Donald Trump is an unknown quantity for world politics. Before the election results were in, the pundits predicted that in the highly unlikely eventuality of a Trump victory, stock markets around the world would panic and tank, plunging pension investments into a deep dark hole. What actually happened is very different, and it could end up being good news for pensioners.
An absence of bad news
After Hilary Clinton conceded, the markets did react. There was an initial sell off, and International stock markets fell dramatically, but over the course of the 24 hours after the election, most of them recovered.
Tom McPhail, head of retirement policy for Hargreaves Lansdown says: "Defined contribution investors haven't seen their portfolio values collapse. That's worth a pretty big cheer, given that in the less likely eventuality of Trump win then a hefty market sell-off was expected to ensue."
It doesn't mean we are necessarily out of the woods in share terms. Trump's policies weren't always entirely crystal clear, and although he has spoken about ending free trade agreements - including deals with China, it's not known how easy he will find this process, and whether he will choose to go ahead once he is in the Oval Office. If he opts for a protectionist stance, then this may not be the end of the stock markets woes. If he decides that there are benefits to free trade, then stocks and shares will not suffer dramatic setbacks.
But the good news for pensioners isn't just the absence of bad news, there's also a chance that a Trump Presidency will have an impact on the bond market - and even if you are not directly invested in bonds, this will affect your pension.
When you invest in bonds, you are essentially lending money to companies and governments, and they pay you a fixed interest rate. In most cases we don't lend direct, we buy these bonds off other investors, and the price we pay depends on supply and demand.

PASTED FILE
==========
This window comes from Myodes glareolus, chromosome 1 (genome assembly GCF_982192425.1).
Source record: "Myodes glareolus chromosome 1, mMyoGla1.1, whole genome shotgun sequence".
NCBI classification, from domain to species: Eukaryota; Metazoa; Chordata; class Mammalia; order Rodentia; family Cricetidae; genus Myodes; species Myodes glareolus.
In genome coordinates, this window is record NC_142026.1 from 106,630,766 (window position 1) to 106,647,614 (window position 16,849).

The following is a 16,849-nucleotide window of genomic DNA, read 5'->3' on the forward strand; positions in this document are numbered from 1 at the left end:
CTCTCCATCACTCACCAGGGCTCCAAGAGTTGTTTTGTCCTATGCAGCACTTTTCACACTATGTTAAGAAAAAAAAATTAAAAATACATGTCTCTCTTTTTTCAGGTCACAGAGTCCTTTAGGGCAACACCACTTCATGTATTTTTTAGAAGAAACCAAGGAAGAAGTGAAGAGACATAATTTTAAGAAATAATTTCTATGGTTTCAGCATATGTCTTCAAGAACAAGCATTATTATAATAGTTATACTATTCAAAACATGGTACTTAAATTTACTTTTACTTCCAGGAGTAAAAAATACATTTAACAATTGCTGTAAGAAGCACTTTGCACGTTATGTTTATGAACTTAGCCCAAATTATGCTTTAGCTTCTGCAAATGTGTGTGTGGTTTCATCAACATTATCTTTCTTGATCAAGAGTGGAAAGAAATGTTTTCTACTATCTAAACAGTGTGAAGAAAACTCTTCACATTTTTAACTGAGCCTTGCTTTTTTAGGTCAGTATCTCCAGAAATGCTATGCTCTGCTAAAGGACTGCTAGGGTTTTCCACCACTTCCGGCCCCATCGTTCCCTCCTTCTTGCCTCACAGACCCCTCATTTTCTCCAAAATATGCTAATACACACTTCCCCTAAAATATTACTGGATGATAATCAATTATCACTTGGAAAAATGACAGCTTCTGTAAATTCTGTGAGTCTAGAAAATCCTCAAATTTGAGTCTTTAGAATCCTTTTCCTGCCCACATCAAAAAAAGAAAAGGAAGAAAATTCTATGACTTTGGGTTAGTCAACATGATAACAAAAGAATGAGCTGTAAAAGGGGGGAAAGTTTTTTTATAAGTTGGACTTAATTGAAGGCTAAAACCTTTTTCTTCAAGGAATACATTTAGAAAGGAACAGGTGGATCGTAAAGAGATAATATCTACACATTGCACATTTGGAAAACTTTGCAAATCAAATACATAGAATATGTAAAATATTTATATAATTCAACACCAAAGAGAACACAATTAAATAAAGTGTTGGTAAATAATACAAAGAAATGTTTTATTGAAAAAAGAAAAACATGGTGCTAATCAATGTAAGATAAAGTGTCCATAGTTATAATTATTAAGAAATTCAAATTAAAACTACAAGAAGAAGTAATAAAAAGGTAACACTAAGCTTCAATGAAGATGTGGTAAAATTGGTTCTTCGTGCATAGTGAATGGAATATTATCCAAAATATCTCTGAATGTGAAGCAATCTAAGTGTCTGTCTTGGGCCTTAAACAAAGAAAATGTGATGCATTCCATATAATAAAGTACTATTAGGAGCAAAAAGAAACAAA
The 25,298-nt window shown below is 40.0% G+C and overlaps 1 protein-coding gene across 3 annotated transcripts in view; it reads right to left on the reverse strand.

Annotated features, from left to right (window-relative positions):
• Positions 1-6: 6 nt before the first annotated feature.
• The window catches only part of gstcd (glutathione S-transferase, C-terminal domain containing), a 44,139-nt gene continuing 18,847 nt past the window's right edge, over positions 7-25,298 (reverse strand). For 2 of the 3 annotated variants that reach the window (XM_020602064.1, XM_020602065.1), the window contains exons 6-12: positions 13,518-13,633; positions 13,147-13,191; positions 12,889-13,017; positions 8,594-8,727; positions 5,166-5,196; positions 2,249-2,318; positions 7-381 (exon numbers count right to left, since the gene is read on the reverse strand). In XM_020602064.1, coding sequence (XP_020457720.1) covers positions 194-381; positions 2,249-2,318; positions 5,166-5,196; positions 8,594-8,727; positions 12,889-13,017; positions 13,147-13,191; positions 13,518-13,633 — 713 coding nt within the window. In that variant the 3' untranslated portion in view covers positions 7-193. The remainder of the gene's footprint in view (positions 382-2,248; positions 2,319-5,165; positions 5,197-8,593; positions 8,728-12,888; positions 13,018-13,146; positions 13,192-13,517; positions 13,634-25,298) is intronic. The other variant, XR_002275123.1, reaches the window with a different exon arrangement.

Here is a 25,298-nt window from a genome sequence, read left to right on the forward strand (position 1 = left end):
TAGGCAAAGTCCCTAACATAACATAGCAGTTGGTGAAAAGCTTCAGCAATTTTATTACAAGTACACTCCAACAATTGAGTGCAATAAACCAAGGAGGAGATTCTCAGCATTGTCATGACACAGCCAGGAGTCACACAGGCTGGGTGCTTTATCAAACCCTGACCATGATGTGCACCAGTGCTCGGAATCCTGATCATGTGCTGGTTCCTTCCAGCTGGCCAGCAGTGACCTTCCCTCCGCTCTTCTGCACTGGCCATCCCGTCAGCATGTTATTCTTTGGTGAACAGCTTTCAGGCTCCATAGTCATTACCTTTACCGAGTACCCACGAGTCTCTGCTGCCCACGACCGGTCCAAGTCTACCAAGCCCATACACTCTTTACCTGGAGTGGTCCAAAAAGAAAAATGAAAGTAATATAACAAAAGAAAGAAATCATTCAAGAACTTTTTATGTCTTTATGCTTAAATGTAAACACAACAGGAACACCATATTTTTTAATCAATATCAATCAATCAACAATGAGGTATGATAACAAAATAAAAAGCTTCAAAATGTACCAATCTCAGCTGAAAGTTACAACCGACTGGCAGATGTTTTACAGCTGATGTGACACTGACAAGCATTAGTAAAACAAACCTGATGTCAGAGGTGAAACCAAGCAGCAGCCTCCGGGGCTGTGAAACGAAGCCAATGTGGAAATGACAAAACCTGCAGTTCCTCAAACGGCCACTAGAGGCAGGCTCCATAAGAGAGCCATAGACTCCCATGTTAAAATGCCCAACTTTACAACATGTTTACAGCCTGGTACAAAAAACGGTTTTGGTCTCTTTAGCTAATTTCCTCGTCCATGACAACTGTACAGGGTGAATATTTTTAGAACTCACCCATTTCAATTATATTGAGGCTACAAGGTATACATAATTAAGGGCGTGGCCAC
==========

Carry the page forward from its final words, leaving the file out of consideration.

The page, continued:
To make matters slightly confusing, the experts don't tend to talk about the price of bonds rising and falling, instead they refer to the 'yield', which is basically a measurement of how much the regular interest payment is compared to the amount you pay for the bond.
If you pay more for the bond, or you buy one offering a low interest rate, then you are getting comparatively less back in interest, so your bond yield is low. If you buy the bond cheaply, or the interest rate is higher, then the interest you get back is more impressive, so the yield is higher.
Pensioners basically want government bonds (because they are considered more robust compared to corporate bonds), but they want nice high yields from them.
McPhail explains: "Low bond yields cause problems for pension investors, both for individuals and for final salary schemes. Individuals who want to buy an annuity are effectively investing in bonds, as the insurance company's annuity rates are supported by bonds. Final salary schemes hold high levels of bonds as investments, so a rising price is partially good for them. However this is more than offset by their liabilities which are effectively linked to bond yields, with the current ultra-low yields being a significant factor in the huge deficits currently being reported by many schemes."
What's happening to bonds?
In the aftermath of the election the 15 year gilt yield spiked briefly, then fell back to the level it started at. As McPhail points out, it's worth having a bit of context in order to understand just how horribly low bond yields are at the moment. Bond yields are currently around 1.66%, but back on Brexit day on 23rd June, the yield was at 1.93%. A few years back, in December 2013, it was 3.44%, and in June 2008 it was 5.1%.
The real good news lies in Trump's future plans. As McPhail puts it: "The other thing to bear in mind is that if Trump does follow through on his rhetoric of investing in infrastructure, this could nudge inflation up, which could in turn push up bond yields."
If Trump wants to spend enormous sums, and cut taxes dramatically, then he's going to have to borrow to afford his spending plans. This means he'll need to issue a huge number of bonds. To get people to buy so many, he'll have to offer ones with high interest rates and low prices (i.e. higher yields), this will push prices down elsewhere in the bond market, so yields rise across the board.
It could help close the back hole in many company pension schemes, and vastly improve the returns people are being quoted when they try to buy an annuity.
So regardless of how anyone sees the arrival of Donald Trump in the White House, pensioners have a reason to be cheerful.